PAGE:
It's ironic isn't it that one of the criticisms usually made of Americans and their culture is that there is almost no historical memory. The US is, so the conventional wisdom goes, a country populated by people escaping the burden of history, and indeed from a European perspective American understanding of how things became the way they are -- and that is what history is all about -- always seems a little scant. And yet recent events have shown Americans to have the historical grasp of a Gibbon or a Thucydides compare with Taiwanese. If their is any nation of which it can be said that its people are historical amnesiacs it is this one.
\nConsider for example former Senate majority leader Trent Lott -- number three in People magazine's list of "losers of the year," by the way. At the 100th birthday of Strom Thurmond, senator for South Carolina, Lott remarked that had Thurmond won his election bid in 1948, the US would not have many of the problems that it faced today. The problem with Thurmond's "Dixiecrat"campaign was that it was almost entirely on the basis of continued racial segregation. Americans showed, quite admirably, that they were ashamed of this part of their past, and disgusted with Lott for appearing to speak well of it. Even President George W. Bush took the highly unusual step of delivering a public rebuke to Lott. The senator, unsurprisingly, lost his leadership position, and is probably condemned permanently to the political wilderness.
\nAn interesting and salutary story of someone identifying with a past disgrace and paying the penalty for it. It's not that unusual in Europe of course where the specter of Nazism, fascism and communism has taught that continent to be very careful how it speaks about the good old days. Contrast this with Taiwan. Recently KMT Chairman Lien Chan (連戰) went on the record saying that he wished to "sever his ties" with the 12 years that Lee Teng-hui (李登輝) was head of the party. This might seem innocent enough at face value -- the current leader doesn't think his predecessor did a good job -- but it is a faux pas as serious as Lott's and it is only because Taiwanese are the world's real historical amnesiacs that Lien can get away with it. For what this comment amounts to is a repudiation of all Taiwan's democratic development since the lifting of martial law.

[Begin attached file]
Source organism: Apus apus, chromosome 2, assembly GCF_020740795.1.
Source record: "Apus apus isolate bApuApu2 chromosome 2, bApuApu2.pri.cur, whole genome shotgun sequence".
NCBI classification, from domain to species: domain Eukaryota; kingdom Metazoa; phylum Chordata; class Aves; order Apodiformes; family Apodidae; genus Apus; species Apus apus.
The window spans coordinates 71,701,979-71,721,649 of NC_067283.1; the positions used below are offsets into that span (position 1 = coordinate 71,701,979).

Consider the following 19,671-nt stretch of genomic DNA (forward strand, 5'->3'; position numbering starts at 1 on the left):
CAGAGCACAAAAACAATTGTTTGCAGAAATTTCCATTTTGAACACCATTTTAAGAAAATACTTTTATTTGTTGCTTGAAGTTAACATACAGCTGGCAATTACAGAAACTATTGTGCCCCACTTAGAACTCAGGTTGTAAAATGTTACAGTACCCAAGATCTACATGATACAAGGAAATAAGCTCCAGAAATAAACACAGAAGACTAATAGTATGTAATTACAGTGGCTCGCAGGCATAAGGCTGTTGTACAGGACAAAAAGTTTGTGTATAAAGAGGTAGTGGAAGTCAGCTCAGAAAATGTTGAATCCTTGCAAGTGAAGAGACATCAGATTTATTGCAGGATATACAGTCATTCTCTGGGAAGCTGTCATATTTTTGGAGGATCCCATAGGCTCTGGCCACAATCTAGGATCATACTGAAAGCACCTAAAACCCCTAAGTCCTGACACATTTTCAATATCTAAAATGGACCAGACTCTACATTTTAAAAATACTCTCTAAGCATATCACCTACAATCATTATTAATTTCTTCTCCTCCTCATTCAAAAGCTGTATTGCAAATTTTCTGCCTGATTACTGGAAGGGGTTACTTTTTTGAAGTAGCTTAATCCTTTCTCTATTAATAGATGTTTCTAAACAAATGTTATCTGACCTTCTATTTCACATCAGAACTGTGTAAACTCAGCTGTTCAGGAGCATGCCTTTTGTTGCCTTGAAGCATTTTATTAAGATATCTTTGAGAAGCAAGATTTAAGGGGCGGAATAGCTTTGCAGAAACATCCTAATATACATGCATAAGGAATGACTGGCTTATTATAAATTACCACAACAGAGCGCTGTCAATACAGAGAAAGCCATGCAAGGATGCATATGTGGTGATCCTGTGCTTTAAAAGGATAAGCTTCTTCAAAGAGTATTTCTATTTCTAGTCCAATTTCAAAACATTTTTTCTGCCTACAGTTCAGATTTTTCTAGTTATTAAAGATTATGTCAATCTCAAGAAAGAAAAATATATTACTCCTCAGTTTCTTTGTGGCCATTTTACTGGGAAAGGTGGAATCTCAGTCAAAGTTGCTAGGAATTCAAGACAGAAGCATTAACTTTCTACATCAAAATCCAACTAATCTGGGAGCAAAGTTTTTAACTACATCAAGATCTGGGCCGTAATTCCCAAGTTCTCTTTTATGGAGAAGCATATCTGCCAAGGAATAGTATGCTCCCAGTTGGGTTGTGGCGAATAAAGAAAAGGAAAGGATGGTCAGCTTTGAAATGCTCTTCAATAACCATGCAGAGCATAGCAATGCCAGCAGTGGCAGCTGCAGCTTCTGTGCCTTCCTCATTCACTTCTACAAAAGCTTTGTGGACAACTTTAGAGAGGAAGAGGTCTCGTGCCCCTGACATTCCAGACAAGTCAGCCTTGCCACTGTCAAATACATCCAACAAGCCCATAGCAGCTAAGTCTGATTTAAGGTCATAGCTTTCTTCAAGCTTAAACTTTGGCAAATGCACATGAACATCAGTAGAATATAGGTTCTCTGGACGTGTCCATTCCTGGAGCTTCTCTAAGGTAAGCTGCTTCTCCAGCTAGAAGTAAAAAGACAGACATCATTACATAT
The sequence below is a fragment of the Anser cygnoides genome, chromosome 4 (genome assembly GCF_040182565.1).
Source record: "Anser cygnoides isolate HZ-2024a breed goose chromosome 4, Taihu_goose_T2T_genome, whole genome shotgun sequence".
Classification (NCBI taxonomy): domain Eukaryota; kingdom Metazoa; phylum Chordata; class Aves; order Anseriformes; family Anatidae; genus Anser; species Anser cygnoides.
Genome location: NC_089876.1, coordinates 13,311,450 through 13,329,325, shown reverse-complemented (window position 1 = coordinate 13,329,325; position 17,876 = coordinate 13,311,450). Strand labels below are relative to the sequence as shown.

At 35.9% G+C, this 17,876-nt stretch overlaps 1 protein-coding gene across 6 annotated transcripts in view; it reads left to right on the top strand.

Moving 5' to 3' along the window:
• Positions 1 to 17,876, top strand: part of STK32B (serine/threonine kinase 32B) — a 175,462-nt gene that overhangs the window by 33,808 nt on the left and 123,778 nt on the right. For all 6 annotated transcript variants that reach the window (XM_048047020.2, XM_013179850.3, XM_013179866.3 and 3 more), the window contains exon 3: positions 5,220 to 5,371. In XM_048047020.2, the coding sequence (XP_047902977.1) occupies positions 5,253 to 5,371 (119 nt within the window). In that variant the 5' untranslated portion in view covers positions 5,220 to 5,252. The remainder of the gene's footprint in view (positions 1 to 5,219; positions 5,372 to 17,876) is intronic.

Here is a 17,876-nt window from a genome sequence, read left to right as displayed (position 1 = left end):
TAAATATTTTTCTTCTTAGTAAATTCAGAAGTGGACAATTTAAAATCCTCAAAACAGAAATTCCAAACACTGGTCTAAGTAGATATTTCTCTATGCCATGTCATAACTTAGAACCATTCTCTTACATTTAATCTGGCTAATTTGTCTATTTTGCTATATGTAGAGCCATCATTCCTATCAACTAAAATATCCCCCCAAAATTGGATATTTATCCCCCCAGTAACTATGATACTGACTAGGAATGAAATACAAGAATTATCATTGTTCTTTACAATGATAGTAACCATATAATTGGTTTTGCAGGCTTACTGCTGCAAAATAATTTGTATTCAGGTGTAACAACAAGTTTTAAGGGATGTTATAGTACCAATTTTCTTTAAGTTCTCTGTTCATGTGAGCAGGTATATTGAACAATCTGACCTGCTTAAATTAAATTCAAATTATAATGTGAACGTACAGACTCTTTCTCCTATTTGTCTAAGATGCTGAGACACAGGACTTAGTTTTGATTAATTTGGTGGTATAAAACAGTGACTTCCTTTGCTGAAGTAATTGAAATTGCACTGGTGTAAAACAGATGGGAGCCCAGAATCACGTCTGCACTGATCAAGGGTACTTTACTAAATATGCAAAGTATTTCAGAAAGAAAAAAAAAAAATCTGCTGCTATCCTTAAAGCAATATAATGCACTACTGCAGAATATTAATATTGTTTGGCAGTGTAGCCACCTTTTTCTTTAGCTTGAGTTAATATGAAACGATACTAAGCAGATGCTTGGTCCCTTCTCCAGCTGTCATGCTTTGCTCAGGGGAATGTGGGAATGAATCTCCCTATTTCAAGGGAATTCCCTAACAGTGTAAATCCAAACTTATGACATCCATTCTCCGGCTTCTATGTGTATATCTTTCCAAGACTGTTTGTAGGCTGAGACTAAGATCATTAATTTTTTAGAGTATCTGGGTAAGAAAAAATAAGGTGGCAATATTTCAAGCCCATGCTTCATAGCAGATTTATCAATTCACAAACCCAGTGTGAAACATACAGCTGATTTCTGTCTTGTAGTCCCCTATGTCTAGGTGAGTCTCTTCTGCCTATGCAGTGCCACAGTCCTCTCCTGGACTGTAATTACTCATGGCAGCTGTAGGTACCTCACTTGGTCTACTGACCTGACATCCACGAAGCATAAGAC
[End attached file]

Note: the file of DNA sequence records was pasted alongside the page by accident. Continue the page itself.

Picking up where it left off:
\nDuring the 12 years Lee led the party, he pushed it, much against the will of the many in the party who were loath to give up their privileges, into democratization. Under Lee we saw the dissolution of the National Assembly and Legislative Yuan -- frozen in place since 1948 on the absurd principle that they could not be re-elected until elections could be held in China -- and their replacement by representative elected institutions. We saw democratic elections instituted for Taipei and Kaohsiung City mayors and eventually, after a huge fight against reactionary elements in the KMT for the presidency. At least as importantly, the Lee era saw the abandonment of imprisonment or exile for political reasons and a huge improvement in human rights.
\nLien Chan doesn't like this, apparently. What he must prefer, and we would like to question him about this, is a Taiwan without democracy, with the black list, with political prisoners, perhaps even with the Taiwan Garrison Command and the assassinations that were a feature of Taiwanese political life well into the mid-1980s.
\nFrankly, Lien's rancid sentiments, with their nostalgia for the days of Chiang (
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